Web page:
Is a Residential Car Park a Public Road?

As a leading residential car park specialist, Countrywide Parking Management works extensively across the UK to maintain residential car parks and enforce parking rules. Residential parking can take many different forms, oftentimes bringing with it confusion about what is considered public or private land and what the laws pertaining to each entail.

If you’re confused about what a residential car park is and the laws surrounding them, keep reading.

What is a residential car park?

Firstly, let’s clear up what a residential car park actually is. Generally speaking, residential parking is designated by a local authority and grants residents who live in a property without a driveway the right to park on the street. Residential parking is extremely common on older streets lined with terraced houses, though competition for a parking spot can be fierce.
To help make things fairer, many local authorities issue an allocated number of permits per property, and some employ parking enforcement officers to ensure non-residents do not take up the limited number of spaces available.

A residential car park differs slightly from traditional residential parking in the sense that it does not involve parking on the street, but rather in a car park. It is more common for residential car parks to be attached to blocks of flats, but there can be car parks behind rows of houses – land permitting.

Is a residential car park a public road?

There are a number of driving laws that are enforceable across different types of land, including car parks and roads, but they do differ based on whether or not the land is public or private. Most residential car parks are private property and are managed by private companies, whilst roads can be both public and private.

According to the Highway Code, “references to ‘road’ therefore generally include footpaths, bridleways and cycle tracks, and many roadways and driveways on private land (including many car parks). In most cases, the law will apply to them and there may be additional rules for particular paths or ways.”

This means residential car parks may be classified as roads under UK law, but they may not be public roads. Public roads are maintained by local authorities and are for the use of the general public. Residential car parks are generally not maintained by local authorities are not for public use, either. Residents typically need permission to park there and are allocated a parking space – the public do not have any permissions to park in a residential car park of their own free will. In short, a residential car park is not a public road.


Residential car park penalties

The benefit of a residential car park is that because they tend to be private land, there are more options available in order to combat nuisance parking. Here at Countrywide Parking Management, we routinely manage residential car parks and are equipped to deal with nuisance parking in all its forms.

We are experts in diffusing parking situations before any further tension mounts, including monitoring parking by non-residents, parking that causes obstructions, and monitoring tenants with multiple vehicles. We can deploy both physical and virtual permits, as well as installing appropriate warning signs around the car park.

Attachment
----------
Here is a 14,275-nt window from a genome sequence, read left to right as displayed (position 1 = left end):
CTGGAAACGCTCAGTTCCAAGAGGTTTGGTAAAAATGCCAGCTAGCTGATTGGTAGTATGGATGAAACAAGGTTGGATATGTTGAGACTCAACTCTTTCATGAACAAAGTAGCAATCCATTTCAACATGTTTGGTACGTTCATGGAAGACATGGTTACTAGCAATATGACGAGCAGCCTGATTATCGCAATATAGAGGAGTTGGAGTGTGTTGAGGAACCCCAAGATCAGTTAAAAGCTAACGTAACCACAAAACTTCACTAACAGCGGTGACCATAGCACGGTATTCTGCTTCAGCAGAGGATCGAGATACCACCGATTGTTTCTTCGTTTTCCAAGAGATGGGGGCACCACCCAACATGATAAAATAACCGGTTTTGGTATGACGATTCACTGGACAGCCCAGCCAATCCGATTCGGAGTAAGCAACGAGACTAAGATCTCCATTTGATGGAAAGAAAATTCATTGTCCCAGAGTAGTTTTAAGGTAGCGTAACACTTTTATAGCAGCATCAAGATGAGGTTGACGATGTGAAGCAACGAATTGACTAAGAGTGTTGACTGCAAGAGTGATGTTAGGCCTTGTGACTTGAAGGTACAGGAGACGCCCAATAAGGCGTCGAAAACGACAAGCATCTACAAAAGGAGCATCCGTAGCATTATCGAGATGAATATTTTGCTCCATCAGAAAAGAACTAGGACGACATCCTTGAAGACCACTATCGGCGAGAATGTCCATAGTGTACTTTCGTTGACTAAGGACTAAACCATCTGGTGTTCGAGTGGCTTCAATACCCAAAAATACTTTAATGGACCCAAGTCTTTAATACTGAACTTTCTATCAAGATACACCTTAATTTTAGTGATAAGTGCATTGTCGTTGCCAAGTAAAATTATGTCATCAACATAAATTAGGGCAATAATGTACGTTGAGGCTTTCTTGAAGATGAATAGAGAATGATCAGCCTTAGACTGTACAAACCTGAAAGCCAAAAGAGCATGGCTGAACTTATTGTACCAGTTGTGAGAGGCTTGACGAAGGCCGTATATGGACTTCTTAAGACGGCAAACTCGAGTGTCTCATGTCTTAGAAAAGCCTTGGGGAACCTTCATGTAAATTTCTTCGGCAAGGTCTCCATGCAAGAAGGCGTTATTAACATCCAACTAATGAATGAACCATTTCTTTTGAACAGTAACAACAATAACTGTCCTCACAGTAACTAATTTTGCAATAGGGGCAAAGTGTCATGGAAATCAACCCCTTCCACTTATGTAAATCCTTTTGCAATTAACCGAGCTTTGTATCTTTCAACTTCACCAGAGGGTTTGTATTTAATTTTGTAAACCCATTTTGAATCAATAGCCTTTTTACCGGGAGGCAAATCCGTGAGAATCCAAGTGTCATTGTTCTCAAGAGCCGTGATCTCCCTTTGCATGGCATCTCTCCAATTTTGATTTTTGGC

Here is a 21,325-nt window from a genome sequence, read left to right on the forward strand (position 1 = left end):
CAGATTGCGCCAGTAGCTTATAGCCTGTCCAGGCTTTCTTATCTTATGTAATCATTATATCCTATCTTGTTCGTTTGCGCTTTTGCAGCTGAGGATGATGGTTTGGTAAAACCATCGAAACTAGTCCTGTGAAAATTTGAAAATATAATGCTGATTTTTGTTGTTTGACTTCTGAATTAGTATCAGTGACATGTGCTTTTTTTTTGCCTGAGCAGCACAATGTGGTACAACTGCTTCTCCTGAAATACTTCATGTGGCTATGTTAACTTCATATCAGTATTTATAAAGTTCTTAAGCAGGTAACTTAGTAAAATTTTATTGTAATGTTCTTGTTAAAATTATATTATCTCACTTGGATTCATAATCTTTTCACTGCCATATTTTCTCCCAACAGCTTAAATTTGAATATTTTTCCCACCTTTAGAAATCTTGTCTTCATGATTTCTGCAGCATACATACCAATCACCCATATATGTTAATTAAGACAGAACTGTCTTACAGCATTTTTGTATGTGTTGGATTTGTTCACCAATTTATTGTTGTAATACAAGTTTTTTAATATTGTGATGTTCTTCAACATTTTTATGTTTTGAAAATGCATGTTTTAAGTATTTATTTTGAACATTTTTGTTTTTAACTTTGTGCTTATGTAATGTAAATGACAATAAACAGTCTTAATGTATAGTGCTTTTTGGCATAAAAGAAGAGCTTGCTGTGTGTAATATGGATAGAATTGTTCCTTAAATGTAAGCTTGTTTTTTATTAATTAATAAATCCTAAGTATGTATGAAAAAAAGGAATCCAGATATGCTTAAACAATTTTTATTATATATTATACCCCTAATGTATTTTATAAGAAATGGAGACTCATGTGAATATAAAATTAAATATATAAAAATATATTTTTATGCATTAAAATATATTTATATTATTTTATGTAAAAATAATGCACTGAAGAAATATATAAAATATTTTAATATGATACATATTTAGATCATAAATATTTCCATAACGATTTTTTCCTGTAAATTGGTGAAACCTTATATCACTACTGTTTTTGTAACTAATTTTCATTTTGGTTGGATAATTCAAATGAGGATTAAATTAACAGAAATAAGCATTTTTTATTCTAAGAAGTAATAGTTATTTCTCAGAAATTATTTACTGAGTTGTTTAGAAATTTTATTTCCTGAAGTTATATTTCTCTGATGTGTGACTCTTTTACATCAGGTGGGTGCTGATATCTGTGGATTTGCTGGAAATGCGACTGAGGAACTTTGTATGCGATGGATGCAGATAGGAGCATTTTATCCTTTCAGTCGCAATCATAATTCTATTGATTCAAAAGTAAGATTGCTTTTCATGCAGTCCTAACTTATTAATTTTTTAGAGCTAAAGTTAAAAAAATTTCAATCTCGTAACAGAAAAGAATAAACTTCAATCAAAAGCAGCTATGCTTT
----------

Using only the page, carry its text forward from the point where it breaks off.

We are monitored by the IPC and always operate in the full capacity of the law. This means we won’t clamp vehicles or prevent them from leaving the premises as this is illegal, but – in the most serious situations – we can issue a parking charge notice (PCN) which requires the owner of the offending vehicle to pay a charge as a result of their unauthorised parking.
Why is residential car park management important?

There are multiple reasons why it’s beneficial for you to employ a parking enforcement agency, like Countrywide Parking Management, to monitor and maintain your residential car park.

Firstly, residential car parking appears to be in short supply in the UK. There are several reasons for this, including the fact that when many older properties were built – especially terraced houses – there were far fewer cars on the roads. Over time, society has progressed from only the wealthiest households having cars to almost every adult within a household owning one.

It’s increasingly more expensive to own a house, meaning people are living in their parent’s houses for longer. Suppose a household has two parents and three grown children, there’s a very real possibility that there could be five cars in that household. In terraced houses or blocks of flats, this poses a parking shortage.

Pair the increased levels of car ownership with the number of people looking to avoid paying for parking, and it’s easy to see how residential car parks can be abused. This often causes tension amongst neighbours, and arguments can quickly break out. Countrywide Parking Management can reduce the chances of an argument breaking out by enforcing strict and fair parking rules.

This takes the onus away from individual residents and monitors the situation in a professional and unbiased capacity.
Learn more about residential parking management

If you would like to find out more about residential parking management from Countrywide Parking, please get in touch with us to organise a site survey and your requirements.

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